Amnesty International's secretary general Agnes Callamard said Egypt's rights strategy amounts to "a shiny cover-up to their unrelenting violations of human rights, thinking they would fool the world ahead of COP27".
Egyptian "authorities have used it as a propaganda tool to conceal ever growing repression of any form of dissent", the London-based rights group said in a report on the strategy ahead of the climate summit.
President Abdel Fattah al-Sisi launched the rights strategy in September 2021, while accusing international rights groups of being unaware of the full spectrum of "challenges facing the country".
Egypt was selected to host the UN climate summit in November, a choice rights groups have said "rewards" al-Sisi's "repressive rule".
"The grim reality of their notorious human rights record cannot be rebranded in a PR stunt," Callamard said.
Cairo has faced frequent criticism of its rights record under al-Sisi, who ousted late Islamist president Mohamed Morsi in 2013 and was elected president the following year.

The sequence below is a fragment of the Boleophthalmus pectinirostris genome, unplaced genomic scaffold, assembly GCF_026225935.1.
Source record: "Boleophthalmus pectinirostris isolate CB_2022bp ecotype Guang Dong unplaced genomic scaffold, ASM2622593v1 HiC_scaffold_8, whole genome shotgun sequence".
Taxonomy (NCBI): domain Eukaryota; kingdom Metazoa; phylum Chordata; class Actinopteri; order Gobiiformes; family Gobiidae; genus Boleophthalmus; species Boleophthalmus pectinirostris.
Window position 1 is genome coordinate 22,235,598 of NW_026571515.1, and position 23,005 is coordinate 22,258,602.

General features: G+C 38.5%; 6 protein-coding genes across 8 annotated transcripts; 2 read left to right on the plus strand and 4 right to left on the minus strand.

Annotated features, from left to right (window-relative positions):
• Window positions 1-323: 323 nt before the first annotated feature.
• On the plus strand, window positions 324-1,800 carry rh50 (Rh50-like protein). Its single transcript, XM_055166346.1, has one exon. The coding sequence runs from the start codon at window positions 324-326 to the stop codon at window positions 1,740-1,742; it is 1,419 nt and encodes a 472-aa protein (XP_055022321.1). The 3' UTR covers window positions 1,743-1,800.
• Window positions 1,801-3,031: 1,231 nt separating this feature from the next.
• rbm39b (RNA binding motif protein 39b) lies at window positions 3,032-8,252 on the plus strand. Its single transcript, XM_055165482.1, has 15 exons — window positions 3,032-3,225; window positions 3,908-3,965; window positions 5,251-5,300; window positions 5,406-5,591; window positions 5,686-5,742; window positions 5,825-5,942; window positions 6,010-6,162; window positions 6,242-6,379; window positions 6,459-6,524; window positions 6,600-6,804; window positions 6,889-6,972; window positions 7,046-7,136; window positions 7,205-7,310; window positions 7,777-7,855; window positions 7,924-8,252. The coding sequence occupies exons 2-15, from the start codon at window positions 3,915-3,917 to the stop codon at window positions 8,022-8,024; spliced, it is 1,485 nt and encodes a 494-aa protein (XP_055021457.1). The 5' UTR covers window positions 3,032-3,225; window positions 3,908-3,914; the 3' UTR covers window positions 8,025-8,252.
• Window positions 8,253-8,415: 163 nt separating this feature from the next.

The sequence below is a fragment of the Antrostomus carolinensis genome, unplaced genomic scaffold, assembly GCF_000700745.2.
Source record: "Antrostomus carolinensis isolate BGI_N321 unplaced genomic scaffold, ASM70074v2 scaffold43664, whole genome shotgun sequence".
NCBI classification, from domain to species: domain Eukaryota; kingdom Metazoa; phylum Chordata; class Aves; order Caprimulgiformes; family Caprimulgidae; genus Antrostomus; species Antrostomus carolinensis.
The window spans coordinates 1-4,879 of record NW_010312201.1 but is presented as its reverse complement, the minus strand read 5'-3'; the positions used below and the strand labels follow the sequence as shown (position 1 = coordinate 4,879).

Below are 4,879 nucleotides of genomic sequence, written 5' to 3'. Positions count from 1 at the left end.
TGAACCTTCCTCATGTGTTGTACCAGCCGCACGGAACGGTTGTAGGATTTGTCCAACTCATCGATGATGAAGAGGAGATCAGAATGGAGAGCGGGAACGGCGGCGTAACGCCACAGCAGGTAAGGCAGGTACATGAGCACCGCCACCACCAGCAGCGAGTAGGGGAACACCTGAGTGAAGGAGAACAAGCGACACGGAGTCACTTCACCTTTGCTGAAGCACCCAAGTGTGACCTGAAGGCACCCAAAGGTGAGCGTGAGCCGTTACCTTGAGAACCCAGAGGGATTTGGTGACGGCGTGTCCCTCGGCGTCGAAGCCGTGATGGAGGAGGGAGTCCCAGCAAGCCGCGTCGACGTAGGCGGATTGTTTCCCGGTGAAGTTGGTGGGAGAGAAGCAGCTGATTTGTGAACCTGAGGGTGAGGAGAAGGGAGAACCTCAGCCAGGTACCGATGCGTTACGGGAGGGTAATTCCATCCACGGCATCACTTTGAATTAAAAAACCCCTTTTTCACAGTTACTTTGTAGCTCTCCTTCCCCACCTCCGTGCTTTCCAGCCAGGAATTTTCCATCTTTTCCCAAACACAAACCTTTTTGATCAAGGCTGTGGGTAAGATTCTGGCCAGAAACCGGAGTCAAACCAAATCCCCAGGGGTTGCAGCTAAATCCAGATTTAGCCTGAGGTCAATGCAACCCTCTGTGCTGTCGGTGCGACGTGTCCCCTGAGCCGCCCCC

His administration led a crackdown that first targeted Islamists before widening to curtail all public space for dissent.
The international community must "put pressure on the Egyptian authorities" to "end the cycle of abuse and impunity, starting by releasing the thousands of critics and opponents arbitrarily detained in Egyptian jails," Amnesty said.
Advocacy groups say there are currently about 60,000 political prisoners in Egypt, with many facing brutal conditions and overcrowded cells.
Since al-Sisi reactivated a dormant presidential pardon committee this year, dozens of such prisoners have been released from provisional detention.
This week, as officials announced the release of scores more, activist Sherif al-Rouby was re-arrested on charges of spreading fake news and terrorism, according to rights advocates and local media.
His latest arrest comes just 100 days after he was released from two years of pre-trial detention in early June.
"All he was trying to do was write about the people still in prison, draw attention to them so they can get out," prominent rights lawyer Mahienour al-Massry tweeted.